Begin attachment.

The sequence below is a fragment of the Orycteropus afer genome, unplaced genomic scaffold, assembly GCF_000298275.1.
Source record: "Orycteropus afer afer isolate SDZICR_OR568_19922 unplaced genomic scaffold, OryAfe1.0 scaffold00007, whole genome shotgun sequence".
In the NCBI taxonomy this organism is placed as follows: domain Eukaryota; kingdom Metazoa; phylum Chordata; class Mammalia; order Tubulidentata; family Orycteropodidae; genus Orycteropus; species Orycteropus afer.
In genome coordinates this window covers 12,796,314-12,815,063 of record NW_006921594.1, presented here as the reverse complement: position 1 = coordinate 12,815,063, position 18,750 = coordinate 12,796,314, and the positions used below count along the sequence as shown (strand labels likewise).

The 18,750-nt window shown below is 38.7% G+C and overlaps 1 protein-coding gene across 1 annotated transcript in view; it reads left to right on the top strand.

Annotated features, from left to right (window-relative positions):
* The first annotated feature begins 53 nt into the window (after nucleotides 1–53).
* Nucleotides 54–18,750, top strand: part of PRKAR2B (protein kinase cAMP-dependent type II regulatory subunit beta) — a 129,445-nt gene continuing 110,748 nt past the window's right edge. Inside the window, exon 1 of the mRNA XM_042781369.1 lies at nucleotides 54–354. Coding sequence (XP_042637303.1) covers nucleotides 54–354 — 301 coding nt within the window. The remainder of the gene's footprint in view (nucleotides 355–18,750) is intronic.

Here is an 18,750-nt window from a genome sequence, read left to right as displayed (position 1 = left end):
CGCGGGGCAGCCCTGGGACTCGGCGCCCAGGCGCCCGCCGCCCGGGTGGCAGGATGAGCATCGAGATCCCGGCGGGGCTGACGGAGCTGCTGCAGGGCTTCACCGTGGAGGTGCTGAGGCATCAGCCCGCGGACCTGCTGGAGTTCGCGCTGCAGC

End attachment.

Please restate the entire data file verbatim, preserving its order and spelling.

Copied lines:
The sequence below is a fragment of the Orycteropus afer genome, unplaced genomic scaffold, assembly GCF_000298275.1.
Source record: "Orycteropus afer afer isolate SDZICR_OR568_19922 unplaced genomic scaffold, OryAfe1.0 scaffold00007, whole genome shotgun sequence".
In the NCBI taxonomy this organism is placed as follows: domain Eukaryota; kingdom Metazoa; phylum Chordata; class Mammalia; order Tubulidentata; family Orycteropodidae; genus Orycteropus; species Orycteropus afer.
In genome coordinates this window covers 12,796,314-12,815,063 of record NW_006921594.1, presented here as the reverse complement: position 1 = coordinate 12,815,063, position 18,750 = coordinate 12,796,314, and the positions used below count along the sequence as shown (strand labels likewise).

The 18,750-nt window shown below is 38.7% G+C and overlaps 1 protein-coding gene across 1 annotated transcript in view; it reads left to right on the top strand.

Annotated features, from left to right (window-relative positions):
* The first annotated feature begins 53 nt into the window (after nucleotides 1–53).
* Nucleotides 54–18,750, top strand: part of PRKAR2B (protein kinase cAMP-dependent type II regulatory subunit beta) — a 129,445-nt gene continuing 110,748 nt past the window's right edge. Inside the window, exon 1 of the mRNA XM_042781369.1 lies at nucleotides 54–354. Coding sequence (XP_042637303.1) covers nucleotides 54–354 — 301 coding nt within the window. The remainder of the gene's footprint in view (nucleotides 355–18,750) is intronic.

Here is an 18,750-nt window from a genome sequence, read left to right as displayed (position 1 = left end):
CGCGGGGCAGCCCTGGGACTCGGCGCCCAGGCGCCCGCCGCCCGGGTGGCAGGATGAGCATCGAGATCCCGGCGGGGCTGACGGAGCTGCTGCAGGGCTTCACCGTGGAGGTGCTGAGGCATCAGCCCGCGGACCTGCTGGAGTTCGCGCTGCAGC